On the street, for shifts that last anywhere from four in the afternoon until six in the morning during the summer months, UCAN’s team intervenes when they have advance knowledge that a shooting could be about to happen or mediates between individuals before tensions escalate into retaliatory shootings. The street outreach workers then connect those individuals with a case worker who can facilitate getting a job, clinical services, or returning to school. UCAN also works with the family or kin network to support that individual.
Increased funding comes at a time when Chicago is on pace for the most murders in a calendar year since 1996, and when violence is spiking not only in major urban centers like New York and Los Angeles, but also in rural, small-town America. Already this uptick is provoking familiar calls amongst politicians for heightened surveillance and greater policing in certain affected neighborhoods, as demonstrated by increased security patrols and installation of more surveillance cameras in Hyde Park in response to Shaoxiong (Dennis) Zheng’s death, the knifing of two men, and gunshots fired at Cole in broad daylight while he was campaigning at Harpers Court, all happening in the span of a single day in November.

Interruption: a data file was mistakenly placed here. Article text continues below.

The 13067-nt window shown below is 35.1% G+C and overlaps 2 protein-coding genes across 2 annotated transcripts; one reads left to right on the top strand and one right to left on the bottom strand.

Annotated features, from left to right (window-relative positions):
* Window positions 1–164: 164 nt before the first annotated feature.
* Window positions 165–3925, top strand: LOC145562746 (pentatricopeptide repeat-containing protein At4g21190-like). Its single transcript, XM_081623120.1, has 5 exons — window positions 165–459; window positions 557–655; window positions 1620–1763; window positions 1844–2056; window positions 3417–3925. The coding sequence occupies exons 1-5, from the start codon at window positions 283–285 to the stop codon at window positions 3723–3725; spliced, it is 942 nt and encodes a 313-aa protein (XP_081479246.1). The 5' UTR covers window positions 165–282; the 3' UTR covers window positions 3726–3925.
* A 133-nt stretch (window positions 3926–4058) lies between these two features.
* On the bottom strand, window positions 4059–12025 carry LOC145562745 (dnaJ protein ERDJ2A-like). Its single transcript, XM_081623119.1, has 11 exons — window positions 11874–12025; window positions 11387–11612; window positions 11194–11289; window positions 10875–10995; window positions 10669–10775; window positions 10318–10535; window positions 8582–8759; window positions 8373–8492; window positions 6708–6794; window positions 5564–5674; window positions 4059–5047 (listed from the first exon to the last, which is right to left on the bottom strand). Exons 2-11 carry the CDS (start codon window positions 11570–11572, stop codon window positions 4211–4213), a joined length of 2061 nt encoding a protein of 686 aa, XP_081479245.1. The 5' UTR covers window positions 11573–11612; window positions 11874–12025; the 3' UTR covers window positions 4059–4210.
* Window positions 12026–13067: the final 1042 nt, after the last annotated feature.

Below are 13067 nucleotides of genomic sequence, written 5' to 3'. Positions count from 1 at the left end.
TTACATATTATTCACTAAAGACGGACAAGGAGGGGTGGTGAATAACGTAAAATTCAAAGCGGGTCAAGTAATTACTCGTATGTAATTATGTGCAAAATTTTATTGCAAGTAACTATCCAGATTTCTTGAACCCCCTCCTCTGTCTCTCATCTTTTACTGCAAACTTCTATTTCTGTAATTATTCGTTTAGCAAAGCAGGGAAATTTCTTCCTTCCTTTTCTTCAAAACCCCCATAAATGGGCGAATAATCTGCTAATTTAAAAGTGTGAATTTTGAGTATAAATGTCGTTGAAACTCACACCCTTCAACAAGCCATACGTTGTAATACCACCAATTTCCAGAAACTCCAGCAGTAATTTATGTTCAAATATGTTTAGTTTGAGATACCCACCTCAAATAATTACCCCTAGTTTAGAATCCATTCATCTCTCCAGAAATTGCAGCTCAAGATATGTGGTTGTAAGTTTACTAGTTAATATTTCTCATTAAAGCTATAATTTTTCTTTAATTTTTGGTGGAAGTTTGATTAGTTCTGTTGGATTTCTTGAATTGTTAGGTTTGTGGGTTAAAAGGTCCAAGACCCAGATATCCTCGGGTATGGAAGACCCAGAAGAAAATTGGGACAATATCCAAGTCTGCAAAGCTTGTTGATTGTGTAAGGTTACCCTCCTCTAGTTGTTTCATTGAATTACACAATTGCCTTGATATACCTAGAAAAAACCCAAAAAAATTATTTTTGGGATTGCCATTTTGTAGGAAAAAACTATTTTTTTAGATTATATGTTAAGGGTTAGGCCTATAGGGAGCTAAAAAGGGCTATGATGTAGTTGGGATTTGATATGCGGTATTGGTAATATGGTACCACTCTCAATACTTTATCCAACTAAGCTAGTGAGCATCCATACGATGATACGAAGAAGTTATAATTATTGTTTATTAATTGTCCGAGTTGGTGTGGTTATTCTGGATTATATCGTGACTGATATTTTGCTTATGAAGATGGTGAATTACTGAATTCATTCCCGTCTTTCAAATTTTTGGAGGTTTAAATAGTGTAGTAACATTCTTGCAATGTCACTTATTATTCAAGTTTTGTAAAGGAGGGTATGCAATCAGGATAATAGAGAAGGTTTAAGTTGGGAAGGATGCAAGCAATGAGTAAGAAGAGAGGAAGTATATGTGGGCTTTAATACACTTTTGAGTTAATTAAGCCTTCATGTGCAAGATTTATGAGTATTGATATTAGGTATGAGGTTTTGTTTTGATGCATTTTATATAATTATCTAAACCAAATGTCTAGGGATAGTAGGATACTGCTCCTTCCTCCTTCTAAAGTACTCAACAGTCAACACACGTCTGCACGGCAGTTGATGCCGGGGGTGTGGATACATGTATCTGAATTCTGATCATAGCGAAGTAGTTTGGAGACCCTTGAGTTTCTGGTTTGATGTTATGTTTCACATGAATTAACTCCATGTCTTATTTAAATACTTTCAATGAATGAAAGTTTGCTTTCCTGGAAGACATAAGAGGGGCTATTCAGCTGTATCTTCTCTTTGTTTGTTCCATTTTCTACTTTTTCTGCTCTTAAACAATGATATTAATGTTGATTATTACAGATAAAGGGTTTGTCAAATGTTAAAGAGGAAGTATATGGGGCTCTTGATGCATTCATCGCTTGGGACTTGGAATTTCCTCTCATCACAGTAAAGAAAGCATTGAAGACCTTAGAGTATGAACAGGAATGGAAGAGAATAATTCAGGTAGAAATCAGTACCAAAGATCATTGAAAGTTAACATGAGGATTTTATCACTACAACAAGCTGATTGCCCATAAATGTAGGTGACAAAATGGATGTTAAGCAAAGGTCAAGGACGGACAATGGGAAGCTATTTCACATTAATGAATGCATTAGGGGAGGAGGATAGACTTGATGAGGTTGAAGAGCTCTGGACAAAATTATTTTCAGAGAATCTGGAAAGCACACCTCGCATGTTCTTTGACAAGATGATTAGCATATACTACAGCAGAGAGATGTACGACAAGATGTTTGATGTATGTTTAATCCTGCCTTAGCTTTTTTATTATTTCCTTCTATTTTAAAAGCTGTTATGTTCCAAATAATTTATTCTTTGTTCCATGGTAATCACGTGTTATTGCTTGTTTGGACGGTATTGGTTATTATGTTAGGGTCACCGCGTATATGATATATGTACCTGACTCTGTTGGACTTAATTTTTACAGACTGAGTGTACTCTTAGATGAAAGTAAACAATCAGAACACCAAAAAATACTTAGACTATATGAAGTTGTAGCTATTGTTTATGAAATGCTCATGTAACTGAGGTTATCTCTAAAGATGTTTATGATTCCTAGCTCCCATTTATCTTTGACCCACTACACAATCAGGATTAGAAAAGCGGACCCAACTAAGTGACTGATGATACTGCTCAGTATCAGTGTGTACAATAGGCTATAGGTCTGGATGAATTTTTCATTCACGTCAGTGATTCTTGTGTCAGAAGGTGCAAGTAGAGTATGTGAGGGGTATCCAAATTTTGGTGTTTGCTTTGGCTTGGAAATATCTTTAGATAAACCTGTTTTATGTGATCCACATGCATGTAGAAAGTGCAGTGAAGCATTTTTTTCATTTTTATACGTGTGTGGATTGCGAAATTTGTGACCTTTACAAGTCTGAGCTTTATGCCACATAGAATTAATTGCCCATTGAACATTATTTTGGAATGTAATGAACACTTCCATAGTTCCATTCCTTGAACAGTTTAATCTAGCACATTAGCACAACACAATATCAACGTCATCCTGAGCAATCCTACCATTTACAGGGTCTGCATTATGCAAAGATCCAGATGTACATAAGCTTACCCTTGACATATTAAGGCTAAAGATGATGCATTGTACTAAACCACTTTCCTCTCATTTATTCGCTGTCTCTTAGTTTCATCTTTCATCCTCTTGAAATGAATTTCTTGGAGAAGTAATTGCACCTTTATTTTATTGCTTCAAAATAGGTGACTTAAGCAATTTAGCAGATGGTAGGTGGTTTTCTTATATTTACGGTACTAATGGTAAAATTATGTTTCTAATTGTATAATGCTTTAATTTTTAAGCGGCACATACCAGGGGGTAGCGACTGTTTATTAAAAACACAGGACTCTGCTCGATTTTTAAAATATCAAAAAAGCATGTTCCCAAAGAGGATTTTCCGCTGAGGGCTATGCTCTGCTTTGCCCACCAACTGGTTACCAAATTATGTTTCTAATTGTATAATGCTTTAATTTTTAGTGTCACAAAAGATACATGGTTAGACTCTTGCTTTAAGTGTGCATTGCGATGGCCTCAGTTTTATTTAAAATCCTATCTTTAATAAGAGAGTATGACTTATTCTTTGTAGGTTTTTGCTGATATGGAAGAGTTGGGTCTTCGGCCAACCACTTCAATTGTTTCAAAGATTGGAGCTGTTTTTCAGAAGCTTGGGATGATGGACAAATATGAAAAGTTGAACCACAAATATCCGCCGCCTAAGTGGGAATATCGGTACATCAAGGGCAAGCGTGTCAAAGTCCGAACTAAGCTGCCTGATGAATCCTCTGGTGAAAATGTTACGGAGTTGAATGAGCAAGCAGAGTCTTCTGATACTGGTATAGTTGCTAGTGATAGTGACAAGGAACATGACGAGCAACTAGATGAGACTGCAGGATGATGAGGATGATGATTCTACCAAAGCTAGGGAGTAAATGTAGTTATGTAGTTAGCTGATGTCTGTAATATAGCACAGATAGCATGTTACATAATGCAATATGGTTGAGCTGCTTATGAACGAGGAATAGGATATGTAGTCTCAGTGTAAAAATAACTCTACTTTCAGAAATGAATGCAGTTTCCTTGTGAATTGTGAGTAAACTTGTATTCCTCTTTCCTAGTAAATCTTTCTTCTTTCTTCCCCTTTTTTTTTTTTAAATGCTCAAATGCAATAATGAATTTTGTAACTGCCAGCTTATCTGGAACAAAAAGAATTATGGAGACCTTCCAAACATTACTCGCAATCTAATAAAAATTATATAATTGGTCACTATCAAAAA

Roseanna Ander, executive director of The University of Chicago Crime and Education Labs, pointed to a number of structural factors behind the present surge in gun violence, including the negative economic impact of the pandemic being disproportionately felt by young Black and Brown men, the murder of George Floyd and the consequent crisis of legitimacy around policing and government, residential segregation making access to employment and mental health services difficult, and the lack of a robust social safety net to provide those services in the first place to low-income communities. However, this came with a caveat. She said, “anyone who tells you they know with certainty it’s X, I would just take that with an enormous grain of salt.”
Because there are so many contributing and mutually reinforcing factors to this issue, Ander contended that comprehensive interventions involving street outreach, trauma-informed therapy, and employment offer “real promise in terms of improving outcomes for adult men that had significant justice system contact and exposure to gun violence.”